I’ve been following Channel 4’s Great British Property Scandal with interest this week. It’s pressed home some important points about how bringing empty homes back into use could help tackle the housing shortage. Many in the media will sit up and take notice of the issue following the programmes and the stories they have thrown up, which has to be a good thing.
One scheme I am familiar with in Swindon will be featured as part of the series as a positive example of what can be done to address the problem. The Triangle, delivered by Kevin McCloud’s Hab Oakus, is set to feature in his Grand Designs documentaries.
I remember attending an event with partners and housing minister Grant Shapps to mark the start of work on the site in May last year. That feels like an age ago. I look forward to seeing it featured now it is complete.
I returned from the Easter break today to the good news that a planning application to transform the derelict Cashes Green Hospital in Stroud into new homes and community facilities has been submitted to the local planning authority to consider.
I blogged in January about the impressive level of consultation that had gone into shaping the proposals that have been submitted to Stroud District Council. Hundreds of people living near the site have been engaged, through attending the regular consultation events, having newsletters sent to their home or reading the dozens of media articles that have reported on the plans in recent months. In many ways the consultation led by Hab Oakus, a joint venture led by Grand Designs presenter Kevin McCloud and GreenSquare Group, has been textbook stuff.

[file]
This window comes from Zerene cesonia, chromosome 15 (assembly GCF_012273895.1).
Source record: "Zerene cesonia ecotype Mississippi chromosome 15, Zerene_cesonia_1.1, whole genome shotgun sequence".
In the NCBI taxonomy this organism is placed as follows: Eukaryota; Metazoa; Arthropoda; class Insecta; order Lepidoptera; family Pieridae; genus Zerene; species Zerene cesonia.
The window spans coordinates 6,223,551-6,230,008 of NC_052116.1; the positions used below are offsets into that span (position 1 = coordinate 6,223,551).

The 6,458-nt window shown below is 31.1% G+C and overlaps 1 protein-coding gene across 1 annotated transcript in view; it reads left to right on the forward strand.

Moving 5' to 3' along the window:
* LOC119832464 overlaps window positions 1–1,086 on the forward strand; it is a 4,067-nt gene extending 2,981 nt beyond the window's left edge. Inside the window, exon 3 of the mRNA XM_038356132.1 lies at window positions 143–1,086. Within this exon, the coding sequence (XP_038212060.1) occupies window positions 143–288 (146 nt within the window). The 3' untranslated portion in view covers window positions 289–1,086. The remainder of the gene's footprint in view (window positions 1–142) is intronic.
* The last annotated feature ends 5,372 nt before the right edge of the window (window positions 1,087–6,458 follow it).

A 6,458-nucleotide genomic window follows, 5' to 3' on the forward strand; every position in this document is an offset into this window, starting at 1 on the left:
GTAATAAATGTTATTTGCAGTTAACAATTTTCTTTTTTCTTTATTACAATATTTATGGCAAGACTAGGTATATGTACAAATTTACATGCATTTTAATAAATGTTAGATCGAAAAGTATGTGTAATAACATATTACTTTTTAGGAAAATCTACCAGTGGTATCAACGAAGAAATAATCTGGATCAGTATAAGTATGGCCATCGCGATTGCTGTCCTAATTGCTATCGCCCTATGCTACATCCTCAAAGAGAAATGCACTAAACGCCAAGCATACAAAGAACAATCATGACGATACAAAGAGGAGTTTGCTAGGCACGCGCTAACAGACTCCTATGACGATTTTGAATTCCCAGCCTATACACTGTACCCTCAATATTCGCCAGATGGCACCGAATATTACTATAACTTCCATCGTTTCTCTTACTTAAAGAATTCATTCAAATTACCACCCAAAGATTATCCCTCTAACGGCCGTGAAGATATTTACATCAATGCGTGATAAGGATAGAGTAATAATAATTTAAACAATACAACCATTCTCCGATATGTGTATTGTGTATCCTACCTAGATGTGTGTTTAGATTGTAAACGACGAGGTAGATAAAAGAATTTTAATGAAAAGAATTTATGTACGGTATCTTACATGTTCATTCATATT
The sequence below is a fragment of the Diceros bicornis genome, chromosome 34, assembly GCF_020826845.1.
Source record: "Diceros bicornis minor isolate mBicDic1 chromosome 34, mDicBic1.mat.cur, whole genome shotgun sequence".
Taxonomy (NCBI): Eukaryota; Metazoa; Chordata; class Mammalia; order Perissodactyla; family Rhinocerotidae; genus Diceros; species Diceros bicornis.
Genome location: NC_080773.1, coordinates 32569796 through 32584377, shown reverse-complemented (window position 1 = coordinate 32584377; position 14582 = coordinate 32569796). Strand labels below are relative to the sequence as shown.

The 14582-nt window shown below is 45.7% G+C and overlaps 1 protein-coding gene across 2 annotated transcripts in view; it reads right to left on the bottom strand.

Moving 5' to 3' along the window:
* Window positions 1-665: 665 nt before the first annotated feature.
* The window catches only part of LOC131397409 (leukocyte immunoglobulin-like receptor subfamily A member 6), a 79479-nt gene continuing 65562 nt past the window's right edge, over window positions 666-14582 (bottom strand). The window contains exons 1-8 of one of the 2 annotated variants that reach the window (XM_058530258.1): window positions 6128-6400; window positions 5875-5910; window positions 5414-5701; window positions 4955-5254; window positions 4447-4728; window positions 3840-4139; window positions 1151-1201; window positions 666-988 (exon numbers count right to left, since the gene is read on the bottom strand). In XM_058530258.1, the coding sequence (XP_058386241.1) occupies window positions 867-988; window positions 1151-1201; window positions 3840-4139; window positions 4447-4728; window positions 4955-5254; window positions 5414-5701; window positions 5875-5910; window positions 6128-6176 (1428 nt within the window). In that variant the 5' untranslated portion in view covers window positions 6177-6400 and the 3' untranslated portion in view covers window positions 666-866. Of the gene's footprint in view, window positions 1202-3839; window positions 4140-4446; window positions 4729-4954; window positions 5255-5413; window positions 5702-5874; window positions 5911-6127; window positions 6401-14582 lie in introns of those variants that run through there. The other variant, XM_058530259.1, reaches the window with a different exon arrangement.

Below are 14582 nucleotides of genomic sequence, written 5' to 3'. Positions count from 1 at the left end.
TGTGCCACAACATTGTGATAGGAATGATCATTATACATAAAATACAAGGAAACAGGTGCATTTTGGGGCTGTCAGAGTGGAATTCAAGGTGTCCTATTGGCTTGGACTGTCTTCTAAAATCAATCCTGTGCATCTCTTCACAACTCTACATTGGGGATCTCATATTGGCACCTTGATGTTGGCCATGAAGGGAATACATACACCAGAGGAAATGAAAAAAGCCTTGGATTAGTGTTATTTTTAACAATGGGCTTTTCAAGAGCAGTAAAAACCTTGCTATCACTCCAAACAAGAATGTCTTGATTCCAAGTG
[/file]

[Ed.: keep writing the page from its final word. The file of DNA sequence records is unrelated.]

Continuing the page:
By any measure, 2010 has been a hell of year. On a personal level, it saw me relocate, switch jobs and get to know a new part of the country. For the sectors in which I work and the country at large, it was a year that saw a shift towards a new ‘reality’, sometimes at a bewildering pace.
For me, it can be summed up as a tough but rewarding 12 months. I’ve met some interesting people (a few of whom are detailed below) and worked on plenty of great projects along the way.
Below, in no particular order, are the five things I will remember most about 2010 (from a professional perspective). There are others I would perhaps rather forget, but I dare not blog about them (that’s PR for you).
Having good quality photography to support our work has been tough to come by for much of this year, thanks mainly to a spending freeze which has virtually stopped all work from being commissioned by the agency. But there has still been the occasional great image to use, often generated by partners who thankfully see the value that decent pictures can add to a story.
Here’s a (small) collection of my more memorable snaps from 2010. Thanks to the partners who supplied these images during the year.